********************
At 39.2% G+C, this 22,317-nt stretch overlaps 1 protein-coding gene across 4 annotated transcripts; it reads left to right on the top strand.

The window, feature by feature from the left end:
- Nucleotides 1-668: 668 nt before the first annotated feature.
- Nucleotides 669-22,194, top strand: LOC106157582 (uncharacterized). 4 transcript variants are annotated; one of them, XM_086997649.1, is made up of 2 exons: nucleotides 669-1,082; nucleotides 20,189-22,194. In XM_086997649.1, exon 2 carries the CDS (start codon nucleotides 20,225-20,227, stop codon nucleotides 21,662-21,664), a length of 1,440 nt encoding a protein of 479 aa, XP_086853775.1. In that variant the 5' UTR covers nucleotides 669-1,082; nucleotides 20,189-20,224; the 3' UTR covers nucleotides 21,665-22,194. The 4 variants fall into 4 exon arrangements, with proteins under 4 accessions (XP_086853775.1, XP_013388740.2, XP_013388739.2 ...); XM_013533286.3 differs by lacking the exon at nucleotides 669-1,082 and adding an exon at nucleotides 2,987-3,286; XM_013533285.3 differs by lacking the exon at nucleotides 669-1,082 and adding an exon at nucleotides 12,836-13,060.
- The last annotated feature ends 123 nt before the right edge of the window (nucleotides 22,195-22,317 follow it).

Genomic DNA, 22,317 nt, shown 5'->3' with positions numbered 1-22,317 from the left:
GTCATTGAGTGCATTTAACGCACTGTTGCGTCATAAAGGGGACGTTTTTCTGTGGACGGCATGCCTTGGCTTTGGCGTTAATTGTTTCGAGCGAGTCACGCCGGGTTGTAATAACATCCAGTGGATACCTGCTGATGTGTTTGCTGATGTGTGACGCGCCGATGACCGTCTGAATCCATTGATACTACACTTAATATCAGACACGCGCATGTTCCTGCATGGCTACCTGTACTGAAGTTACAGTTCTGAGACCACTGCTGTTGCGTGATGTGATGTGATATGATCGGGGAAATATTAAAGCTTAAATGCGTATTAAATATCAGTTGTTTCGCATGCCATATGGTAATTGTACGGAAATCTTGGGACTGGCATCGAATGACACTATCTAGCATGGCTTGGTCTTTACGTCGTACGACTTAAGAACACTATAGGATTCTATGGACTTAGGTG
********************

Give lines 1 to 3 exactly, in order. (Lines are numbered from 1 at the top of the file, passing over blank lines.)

At 39.2% G+C, this 22,317-nt stretch overlaps 1 protein-coding gene across 4 annotated transcripts; it reads left to right on the top strand.

The window, feature by feature from the left end:
- Nucleotides 1-668: 668 nt before the first annotated feature.